When you look up the description of poet Joseph Mosconi's new book Ashenfolk, this is what comes up: "Subject matter: chiropteric burglary, miscast spells, sentient AI, elvish folklore, heavy metal, counter-hippie cybernetics." And then: "A comment on genre and latent form as a type of minimalist poetry."
I'm not entirely sure what that description means, exactly, but it somehow seems about right. This is a book of poetry that seems to absorb influences from everywhere and mash them all together into something new, like the product of a particularly adventurous taxidermist. I'm especially fond of the page that reads "THERE"S NO SUCH THING AS A PRIVATE ONTOLOGY," with the word "THING" typed out in a garish 1950s monster-movie font.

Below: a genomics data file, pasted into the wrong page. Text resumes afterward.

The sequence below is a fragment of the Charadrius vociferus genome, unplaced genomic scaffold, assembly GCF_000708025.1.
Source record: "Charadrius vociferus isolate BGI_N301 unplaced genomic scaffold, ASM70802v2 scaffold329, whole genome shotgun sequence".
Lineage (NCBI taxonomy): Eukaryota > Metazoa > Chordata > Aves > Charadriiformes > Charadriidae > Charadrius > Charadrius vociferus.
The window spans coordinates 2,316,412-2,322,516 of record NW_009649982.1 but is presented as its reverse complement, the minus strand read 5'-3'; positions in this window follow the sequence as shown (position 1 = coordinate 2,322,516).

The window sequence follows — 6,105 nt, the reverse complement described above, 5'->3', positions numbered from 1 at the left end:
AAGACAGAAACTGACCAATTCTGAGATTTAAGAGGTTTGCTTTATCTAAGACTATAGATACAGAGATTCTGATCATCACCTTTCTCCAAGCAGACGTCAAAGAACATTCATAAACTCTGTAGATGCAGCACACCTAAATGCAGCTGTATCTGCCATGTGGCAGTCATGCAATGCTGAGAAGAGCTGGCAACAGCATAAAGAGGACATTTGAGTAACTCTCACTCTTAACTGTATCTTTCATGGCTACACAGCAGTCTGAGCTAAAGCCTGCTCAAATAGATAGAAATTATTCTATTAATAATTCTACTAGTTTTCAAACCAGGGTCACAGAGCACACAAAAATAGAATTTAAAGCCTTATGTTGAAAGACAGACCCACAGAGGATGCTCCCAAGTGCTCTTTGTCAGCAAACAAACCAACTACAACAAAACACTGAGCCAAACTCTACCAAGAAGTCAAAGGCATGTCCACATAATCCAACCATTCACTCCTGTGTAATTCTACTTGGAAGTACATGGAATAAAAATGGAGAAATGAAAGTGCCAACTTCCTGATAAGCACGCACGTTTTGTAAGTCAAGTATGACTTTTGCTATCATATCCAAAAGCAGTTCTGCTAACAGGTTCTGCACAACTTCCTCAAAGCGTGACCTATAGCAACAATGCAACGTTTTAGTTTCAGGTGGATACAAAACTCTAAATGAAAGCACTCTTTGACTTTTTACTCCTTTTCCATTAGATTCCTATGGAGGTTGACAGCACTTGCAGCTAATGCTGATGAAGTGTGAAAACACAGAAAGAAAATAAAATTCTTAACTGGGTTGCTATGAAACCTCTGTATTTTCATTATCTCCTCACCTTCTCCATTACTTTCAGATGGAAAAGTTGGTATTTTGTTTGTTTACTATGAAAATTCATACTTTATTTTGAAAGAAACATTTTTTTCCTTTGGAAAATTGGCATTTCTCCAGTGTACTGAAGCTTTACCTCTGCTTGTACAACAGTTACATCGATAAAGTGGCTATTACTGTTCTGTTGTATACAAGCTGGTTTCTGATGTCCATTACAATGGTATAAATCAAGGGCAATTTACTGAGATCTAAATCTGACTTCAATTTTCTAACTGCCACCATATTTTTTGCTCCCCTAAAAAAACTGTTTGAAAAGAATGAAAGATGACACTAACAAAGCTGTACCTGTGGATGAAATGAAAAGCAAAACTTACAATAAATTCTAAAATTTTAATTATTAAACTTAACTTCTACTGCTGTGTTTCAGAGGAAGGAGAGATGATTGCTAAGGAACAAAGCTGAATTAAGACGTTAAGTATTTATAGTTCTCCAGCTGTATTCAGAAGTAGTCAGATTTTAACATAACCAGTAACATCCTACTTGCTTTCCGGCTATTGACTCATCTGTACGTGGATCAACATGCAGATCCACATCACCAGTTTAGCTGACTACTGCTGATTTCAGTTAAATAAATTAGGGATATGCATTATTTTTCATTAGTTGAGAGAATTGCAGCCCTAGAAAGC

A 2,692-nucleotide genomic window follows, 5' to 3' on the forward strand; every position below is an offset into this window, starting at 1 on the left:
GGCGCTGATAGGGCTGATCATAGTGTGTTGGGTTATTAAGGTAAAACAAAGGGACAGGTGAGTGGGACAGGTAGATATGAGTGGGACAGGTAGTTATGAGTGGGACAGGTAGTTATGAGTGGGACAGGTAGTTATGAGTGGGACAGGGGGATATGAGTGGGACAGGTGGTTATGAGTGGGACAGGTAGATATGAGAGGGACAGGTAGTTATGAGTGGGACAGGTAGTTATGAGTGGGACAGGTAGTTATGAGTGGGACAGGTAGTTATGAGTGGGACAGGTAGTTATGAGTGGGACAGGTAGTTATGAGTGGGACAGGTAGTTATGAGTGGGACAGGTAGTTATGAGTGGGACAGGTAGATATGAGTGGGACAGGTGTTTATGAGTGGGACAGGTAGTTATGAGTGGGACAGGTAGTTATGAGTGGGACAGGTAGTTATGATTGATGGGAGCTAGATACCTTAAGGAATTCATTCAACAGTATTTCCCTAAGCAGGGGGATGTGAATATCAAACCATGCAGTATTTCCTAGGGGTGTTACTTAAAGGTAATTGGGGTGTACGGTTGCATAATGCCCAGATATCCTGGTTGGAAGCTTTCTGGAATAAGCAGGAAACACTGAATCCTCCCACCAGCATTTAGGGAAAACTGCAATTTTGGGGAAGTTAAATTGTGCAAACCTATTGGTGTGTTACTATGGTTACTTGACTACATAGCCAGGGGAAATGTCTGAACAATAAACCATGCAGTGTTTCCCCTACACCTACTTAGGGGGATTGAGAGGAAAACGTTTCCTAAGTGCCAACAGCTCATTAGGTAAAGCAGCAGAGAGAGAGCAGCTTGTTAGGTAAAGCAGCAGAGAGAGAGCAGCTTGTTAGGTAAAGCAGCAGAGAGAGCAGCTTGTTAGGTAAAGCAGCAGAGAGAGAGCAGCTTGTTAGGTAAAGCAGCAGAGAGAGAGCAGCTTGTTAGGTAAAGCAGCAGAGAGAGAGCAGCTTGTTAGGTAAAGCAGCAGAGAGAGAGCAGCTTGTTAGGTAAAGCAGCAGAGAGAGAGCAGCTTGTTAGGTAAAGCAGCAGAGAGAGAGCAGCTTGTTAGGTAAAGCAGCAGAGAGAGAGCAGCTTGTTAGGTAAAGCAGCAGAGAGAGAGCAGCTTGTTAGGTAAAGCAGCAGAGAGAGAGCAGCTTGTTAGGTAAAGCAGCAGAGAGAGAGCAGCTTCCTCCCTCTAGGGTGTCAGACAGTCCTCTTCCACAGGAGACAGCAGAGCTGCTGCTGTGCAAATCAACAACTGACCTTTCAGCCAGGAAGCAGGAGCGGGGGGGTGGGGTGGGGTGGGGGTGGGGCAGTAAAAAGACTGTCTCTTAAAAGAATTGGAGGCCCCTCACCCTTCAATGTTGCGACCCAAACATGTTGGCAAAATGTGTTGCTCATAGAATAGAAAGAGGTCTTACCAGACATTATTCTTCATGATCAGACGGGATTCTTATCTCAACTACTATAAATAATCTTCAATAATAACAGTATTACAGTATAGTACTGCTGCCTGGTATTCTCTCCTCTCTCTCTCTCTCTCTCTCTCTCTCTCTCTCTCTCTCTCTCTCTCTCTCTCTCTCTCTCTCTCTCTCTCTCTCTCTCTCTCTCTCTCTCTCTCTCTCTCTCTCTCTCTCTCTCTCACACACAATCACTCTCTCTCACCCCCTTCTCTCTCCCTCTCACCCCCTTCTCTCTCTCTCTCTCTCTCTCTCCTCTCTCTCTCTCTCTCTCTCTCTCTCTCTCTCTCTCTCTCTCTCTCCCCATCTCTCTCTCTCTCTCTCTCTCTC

Ashenfolk is a collection of booklets and postcards assembled into one edition. You can read it in any direction, or at any pace. It's narrative, but it's also against narrative. It's poetry, but it's also something more. Or less. I don't feel equipped to talk about it, but I also can't stop thinking about it.
To celebrate Mosconi's new book, he's doing a reading on Saturday at Elliott Bay Book Company with two of my favorite living readers of poetry: Sarah Galvin and Robert Lashley. These two turn any reading into the best kind of catastrophe — the kind of thing where you're howling with laughter or pain throughout. I mean, good lord.
This is the kind of event where you might leave unsure of what just happened to you. That might sound uncomfortable to you. Fair enough. But I can guarantee you one thing: you will be thinking about it for weeks and months to come.
Elliott Bay Book Company, 1521 10th Ave, 624-6600, http://elliottbaybook.com, 7 pm, free.